2019-07-02 3 min read


Planning & Strategy.

Making & Manufacturing.

  • A totally awesome multi-video Instagram post of how to set up a large forging on an old King vertical turret lathe. Chris is a fun follow, and a bunch of his replies to the comments on this post are great. Note that the first operation (which leaves the OD that he fixtures to) was done "in order to part off a 1" x 1" test ring that is required by the customer for destructive and non-destructive testing. We give them the test ring first and wait until the test results come back before doing any further machining on the part. The bonus of that is that I get extra material on the length that I can use to hold the part. It also allows me to turn the entire OD in the first (second I guess) setup and not have to have a 'blend' line on the OD surface when it gets flipped over."
  • A simultaneously cool and horrifyingly sterile video of a highly automated lamb processing plant, i.e. robotic butcher line.
  • A visit to the Museum of Soviet Arcade Games, replete with an interesting history of that industry. "The main producers of Soviet arcade machines were military factories, because they had funds and the skills to produce them, usually using leftover parts from real weapons, electronics and redundant pieces of industrial equipment. The view of the Government at the time was that the machines were very expensive: the cost of one arcade machine nearly equalled the cost of half of a Soviet car. The State decided not to establish companies and factories specializing in the manufacture of arcade games. Therefore, mass production of arcade machines in the Soviet Union was never really established."
  • A decidedly nifty concept for beer cans that screw together end-to-end (making six-pack rings obsolete). I've got to imagine that [the quantity of additional aluminum used in this design] x [the number of cans that are *not* properly recycled] x [the environmental impact of aluminum smelting] is net worse for the environment than six-pack rings, but I do like the idea that secondary product packaging could be eliminated altogether.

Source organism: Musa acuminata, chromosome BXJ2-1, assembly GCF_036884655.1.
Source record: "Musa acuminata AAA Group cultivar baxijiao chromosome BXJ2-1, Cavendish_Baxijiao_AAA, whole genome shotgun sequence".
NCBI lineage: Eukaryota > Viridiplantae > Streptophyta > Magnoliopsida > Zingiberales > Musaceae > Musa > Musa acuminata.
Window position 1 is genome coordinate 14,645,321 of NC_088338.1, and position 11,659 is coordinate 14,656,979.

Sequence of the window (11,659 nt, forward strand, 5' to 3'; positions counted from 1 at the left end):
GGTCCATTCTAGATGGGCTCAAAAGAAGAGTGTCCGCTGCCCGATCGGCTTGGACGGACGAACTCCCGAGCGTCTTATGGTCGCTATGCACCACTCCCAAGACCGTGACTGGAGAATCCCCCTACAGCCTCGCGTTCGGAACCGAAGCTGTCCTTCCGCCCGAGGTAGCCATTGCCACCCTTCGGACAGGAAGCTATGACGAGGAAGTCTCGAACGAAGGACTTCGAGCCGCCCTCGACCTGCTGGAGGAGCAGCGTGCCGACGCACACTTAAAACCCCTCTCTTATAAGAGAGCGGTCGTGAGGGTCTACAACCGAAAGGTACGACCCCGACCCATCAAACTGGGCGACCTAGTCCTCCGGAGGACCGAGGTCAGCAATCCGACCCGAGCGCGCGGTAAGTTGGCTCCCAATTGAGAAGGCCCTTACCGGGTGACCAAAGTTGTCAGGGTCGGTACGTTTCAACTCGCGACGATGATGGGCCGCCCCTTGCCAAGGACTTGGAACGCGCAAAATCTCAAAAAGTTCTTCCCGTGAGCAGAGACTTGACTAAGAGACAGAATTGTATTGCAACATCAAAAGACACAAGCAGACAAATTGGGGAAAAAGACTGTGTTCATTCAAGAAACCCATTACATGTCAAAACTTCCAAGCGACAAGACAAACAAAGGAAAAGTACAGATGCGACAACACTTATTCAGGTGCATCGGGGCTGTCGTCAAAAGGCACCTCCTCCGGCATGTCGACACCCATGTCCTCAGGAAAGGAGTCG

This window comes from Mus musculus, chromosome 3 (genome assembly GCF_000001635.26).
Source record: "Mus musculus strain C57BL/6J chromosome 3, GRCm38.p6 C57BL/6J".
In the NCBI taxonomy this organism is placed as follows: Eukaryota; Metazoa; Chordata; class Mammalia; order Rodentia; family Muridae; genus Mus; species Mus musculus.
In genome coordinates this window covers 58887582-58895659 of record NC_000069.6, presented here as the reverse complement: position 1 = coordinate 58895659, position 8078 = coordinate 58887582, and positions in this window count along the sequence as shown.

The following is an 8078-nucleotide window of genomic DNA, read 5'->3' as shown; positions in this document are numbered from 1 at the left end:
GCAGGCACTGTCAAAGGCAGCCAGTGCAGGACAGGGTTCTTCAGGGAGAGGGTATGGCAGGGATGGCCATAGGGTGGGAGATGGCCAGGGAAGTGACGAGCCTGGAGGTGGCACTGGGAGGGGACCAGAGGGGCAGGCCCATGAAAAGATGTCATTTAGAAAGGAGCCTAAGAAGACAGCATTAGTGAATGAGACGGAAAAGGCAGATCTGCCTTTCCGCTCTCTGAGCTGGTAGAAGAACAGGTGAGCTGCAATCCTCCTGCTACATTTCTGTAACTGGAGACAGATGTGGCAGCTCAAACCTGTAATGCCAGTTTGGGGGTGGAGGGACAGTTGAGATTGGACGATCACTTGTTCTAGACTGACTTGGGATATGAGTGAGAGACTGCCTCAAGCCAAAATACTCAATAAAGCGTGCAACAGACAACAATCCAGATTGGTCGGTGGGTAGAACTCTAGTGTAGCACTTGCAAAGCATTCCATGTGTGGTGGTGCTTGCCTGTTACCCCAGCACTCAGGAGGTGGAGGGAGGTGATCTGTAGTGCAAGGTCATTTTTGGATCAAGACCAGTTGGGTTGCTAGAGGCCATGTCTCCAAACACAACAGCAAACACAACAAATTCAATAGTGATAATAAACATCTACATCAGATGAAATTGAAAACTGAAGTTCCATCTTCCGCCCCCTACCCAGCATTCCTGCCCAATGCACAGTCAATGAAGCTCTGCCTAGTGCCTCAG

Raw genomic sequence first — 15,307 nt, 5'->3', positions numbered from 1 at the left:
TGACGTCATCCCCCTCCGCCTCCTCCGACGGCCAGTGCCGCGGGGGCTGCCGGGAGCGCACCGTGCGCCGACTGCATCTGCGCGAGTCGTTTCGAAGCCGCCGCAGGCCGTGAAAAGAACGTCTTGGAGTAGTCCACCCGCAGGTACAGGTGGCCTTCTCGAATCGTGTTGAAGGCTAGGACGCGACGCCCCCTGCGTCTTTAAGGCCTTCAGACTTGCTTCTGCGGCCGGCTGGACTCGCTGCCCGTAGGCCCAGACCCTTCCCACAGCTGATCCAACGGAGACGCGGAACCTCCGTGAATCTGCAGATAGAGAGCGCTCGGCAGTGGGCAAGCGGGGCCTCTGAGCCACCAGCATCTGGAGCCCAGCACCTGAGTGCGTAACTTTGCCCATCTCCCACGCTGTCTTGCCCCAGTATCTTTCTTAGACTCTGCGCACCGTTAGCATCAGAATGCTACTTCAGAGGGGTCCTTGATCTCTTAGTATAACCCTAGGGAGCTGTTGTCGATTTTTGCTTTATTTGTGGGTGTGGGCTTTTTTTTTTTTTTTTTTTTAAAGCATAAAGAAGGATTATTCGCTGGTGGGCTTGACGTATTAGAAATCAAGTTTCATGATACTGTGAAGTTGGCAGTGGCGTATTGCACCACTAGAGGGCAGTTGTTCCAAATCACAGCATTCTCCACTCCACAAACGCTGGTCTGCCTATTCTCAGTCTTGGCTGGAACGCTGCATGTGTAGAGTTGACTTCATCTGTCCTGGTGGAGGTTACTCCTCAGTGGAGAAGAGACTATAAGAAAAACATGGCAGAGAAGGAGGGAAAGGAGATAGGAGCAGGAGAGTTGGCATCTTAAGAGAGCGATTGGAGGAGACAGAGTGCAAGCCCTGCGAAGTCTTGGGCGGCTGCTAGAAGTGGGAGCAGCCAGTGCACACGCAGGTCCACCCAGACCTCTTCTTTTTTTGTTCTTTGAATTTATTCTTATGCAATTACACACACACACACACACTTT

Maintenance, Repair & Operations.

  • How modern airplanes stop: Spoilers automatically deploy to kill lift and induce downward force; wheel brakes automatically activate; the engine *speeds up* and reverse thrusters activate to push air forward.

Distribution & Logistics.

  • A nice, quick visual guide to incoterms.
  • Amazon now carries 47% of its own shipments itself - more than any other carrier. "In a statement to Axios, Amazon said, 'The numbers are not an accurate representation of how Amazon shipments are shared between Amazon and our carrier partners.'" Which is curious.
  • From the Department of Death-By-GPS: Google Maps sent over a hundred people (who were on their way to the Denver Airport) down a dirt road detour. They followed one another like lemmings and got stuck in the mud in an empty field.
  • The Italian mafia is using old (and invalid) Lira as a parallel currency to the Euro.

Inspection, Testing & Analysis.


A comprehensive look at the business of honeybees-for-hire.

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